Corbin Boes #36, G**: Boes is on the other end of the spectrum, somebody massive and calm at 6'3" and 225 pounds of big, safe Dalhousie College free agent netminder, and he's been a model citizen as a back-up back-up for his teammates. Boes is most likely headed right back to school once his prospect tournament is over, but he's worked very hard with the goalie coaches to improve his footwork and quickness.


Patrick McCarron #54, D*: I've got no complaints about this Griffins-contracted defenseman. McCarron, 6'3" and 201 pounds of Cornell graduate, has been everything he's advertised to be--a stay-at-home defenseman with physical bite and good puck skills. McCarron will probably rotate into the lineup again for the championship game, and he's strong enough and smart enough to hold his own.

Kaden Fulcher #60, G**: Fulcher has been the back-up to Machovsky's starter, and regardless of whether Fulcher draws in for the 5th place game, he's impressed everyone in the organization with his immaculate butterfly technique and willingness to learn as a free agent out of Hamilton of the OHL. Fulcher's 6'3," 182-pound frame will fill out, and when it does, somebody's going to draft this kid.

Cole Fraser #74, D: Fraser has been drafted by the Wings, and it's a good thing, because the 6'2," 191-pound defenseman is has a nasty edge to him. Fraser has displayed solid chops on the blueline and surprising physicality, and he moves the puck with urgency, too. If he comes back into the lineup, he'll be an asset to his team.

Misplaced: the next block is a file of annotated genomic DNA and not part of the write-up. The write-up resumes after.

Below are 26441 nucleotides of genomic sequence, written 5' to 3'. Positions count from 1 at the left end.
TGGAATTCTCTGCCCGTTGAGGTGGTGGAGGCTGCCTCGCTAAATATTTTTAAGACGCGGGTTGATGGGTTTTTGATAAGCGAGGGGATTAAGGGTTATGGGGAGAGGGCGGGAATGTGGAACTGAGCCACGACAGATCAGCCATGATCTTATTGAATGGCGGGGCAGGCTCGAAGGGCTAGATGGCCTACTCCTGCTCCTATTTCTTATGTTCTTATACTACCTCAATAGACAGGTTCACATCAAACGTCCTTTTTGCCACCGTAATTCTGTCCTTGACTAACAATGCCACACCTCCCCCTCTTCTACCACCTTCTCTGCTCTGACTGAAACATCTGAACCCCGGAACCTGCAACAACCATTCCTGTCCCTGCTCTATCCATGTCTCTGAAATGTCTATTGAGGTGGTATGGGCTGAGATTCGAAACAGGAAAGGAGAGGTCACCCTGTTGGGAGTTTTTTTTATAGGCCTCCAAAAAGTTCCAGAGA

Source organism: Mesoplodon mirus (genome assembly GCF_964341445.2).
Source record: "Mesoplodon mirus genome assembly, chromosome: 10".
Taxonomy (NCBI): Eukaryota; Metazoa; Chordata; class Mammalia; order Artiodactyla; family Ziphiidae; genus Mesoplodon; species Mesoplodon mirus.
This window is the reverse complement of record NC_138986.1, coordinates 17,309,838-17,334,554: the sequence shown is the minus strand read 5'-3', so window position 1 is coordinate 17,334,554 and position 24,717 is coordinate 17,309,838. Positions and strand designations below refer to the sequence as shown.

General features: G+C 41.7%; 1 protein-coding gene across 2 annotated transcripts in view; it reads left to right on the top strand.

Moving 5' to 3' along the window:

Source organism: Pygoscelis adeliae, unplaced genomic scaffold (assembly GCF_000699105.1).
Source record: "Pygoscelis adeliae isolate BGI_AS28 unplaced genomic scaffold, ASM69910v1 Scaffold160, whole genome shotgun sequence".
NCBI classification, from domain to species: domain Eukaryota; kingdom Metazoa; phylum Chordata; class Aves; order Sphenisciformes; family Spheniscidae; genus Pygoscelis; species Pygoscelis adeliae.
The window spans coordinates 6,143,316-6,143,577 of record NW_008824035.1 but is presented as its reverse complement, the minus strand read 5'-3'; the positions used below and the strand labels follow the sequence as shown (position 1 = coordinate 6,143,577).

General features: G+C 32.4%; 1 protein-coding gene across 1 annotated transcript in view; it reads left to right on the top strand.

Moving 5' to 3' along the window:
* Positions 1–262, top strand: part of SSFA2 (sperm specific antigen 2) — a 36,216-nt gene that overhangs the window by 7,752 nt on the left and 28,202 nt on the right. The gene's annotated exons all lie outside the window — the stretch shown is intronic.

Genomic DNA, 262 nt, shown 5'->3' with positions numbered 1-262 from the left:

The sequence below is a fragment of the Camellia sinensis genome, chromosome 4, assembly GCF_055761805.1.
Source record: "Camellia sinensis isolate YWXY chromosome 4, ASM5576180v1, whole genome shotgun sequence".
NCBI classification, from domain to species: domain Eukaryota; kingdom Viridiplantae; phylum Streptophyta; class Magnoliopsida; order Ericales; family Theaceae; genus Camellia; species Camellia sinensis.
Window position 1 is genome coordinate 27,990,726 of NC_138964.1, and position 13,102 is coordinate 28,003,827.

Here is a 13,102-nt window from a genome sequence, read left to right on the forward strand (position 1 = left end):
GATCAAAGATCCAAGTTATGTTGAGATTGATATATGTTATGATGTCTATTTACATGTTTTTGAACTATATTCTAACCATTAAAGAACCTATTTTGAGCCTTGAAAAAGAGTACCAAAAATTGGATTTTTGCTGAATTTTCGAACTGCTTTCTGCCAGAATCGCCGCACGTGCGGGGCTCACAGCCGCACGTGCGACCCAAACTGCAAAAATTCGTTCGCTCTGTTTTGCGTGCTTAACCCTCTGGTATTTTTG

Isaac Johnson #75, LW**: Johnson and Josling have been almost interchangeable as right-shooting fourth-line wingers, and Johnson, a 6'2," 174-pound winger out of Sioux Falls of the USHL, has been the more physical of the two. Johnson can certainly hold his own in a battle for the puck, and he likes those battles.

Sean Josling #76, RW**: Josling, a 5'11," 166-pound winger from Sarnia, has been the speedier of the pair of fourth-line wingers, and Josling has better finishing skills.

Luke Kutkevicius #78, C**: Kutkevicius has been given an opportunity to display the promise that he showed during the summer development camp, and one game didn't take for him. It's a hard business, being an amateur try-out in a short-format prospect tournament against the best of seven other NHL teams, and in this case, the 6'1," 162-pound center from Windsor of the OHL may have gotten one and only opportunity to impress at a game level, but there are scouts from not only the remainder of the NHL teams at the prospect tournament, but also many professional organizations---they don't rename the mezzanine the "Scouts' Lounge" for lack of 200 sets of eyes watching the players play--and hard-working players will get their chances.

* = Grand Rapids Griffins contract, ** = Try-out.

Update: Hello there. George here at 3:20 in the morning. I'd like to remind you that I'm still trying to raise funds for my trip up here. Many generous donors have gotten me to about $1,150, but that's $850 short of the $2,000 I'm trying to raise to break even. I'm not trying to do anything but that--break even in terms of hotel, gas and groceries--and if you're willing to lend a hand, http://www.paypal.me/TheMalikReport = an easy way to donate. Any denomination is accepted (I've gotten a dollar once), and anything helps.